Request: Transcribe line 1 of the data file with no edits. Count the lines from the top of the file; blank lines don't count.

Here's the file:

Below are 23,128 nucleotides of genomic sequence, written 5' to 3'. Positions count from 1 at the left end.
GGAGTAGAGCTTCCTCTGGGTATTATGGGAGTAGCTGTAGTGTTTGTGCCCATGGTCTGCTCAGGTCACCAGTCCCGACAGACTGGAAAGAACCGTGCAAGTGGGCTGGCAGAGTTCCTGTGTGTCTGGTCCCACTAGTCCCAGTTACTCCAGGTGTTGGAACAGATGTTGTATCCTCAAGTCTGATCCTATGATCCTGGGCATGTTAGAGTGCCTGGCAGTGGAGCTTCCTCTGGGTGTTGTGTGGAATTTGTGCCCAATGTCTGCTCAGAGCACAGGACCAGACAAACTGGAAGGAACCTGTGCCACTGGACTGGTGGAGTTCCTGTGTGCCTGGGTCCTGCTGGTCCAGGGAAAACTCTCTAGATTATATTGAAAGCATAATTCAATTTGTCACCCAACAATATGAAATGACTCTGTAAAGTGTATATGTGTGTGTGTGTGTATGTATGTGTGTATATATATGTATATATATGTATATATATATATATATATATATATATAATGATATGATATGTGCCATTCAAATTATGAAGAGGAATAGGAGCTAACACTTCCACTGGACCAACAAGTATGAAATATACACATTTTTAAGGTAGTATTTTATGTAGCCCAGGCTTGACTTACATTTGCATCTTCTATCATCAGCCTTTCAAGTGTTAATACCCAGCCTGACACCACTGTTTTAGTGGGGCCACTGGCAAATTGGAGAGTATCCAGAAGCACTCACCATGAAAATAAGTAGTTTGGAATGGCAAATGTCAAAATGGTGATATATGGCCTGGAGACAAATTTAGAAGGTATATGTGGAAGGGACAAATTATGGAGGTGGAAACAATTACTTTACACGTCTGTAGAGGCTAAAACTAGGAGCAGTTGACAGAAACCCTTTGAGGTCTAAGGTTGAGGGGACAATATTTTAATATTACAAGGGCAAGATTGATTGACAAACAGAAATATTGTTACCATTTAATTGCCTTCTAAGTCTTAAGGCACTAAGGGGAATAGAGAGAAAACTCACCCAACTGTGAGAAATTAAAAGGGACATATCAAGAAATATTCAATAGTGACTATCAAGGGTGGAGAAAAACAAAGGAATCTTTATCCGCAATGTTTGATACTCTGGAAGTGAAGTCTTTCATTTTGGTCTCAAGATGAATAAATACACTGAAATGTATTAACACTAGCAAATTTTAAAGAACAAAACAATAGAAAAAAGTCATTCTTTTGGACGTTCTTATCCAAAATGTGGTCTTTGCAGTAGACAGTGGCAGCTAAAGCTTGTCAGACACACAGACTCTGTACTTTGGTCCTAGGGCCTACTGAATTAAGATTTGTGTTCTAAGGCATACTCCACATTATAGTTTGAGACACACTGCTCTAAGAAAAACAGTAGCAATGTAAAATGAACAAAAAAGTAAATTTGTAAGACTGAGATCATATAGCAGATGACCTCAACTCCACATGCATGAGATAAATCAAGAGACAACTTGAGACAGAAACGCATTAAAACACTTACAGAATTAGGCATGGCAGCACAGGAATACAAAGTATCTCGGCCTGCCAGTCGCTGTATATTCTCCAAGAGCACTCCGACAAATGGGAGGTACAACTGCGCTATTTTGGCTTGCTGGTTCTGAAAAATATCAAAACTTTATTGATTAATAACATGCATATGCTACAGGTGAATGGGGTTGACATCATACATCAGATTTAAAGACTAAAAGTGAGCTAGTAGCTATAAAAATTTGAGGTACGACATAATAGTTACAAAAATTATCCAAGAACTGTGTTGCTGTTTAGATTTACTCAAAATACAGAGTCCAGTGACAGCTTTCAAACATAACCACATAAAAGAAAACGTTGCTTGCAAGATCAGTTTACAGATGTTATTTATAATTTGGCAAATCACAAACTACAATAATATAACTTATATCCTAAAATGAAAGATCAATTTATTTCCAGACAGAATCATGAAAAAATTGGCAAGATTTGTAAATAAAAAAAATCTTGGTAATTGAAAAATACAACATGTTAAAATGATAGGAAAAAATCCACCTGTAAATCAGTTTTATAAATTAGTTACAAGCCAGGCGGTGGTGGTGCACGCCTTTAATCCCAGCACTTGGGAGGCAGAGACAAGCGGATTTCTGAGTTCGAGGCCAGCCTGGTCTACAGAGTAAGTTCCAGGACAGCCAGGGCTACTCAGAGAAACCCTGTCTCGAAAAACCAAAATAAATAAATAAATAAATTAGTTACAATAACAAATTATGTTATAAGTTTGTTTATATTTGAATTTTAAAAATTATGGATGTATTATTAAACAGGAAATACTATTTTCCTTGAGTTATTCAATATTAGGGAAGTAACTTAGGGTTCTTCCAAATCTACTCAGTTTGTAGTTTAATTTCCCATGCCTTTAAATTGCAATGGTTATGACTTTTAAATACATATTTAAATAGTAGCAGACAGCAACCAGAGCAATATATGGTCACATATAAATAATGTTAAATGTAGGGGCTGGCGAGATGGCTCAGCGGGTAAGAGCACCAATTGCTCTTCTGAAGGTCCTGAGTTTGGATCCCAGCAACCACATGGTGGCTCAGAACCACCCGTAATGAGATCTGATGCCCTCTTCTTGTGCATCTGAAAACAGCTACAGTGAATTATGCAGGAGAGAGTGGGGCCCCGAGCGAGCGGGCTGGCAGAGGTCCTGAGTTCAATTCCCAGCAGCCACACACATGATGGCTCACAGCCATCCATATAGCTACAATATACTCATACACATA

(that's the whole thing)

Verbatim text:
Below are 23,128 nucleotides of genomic sequence, written 5' to 3'. Positions count from 1 at the left end.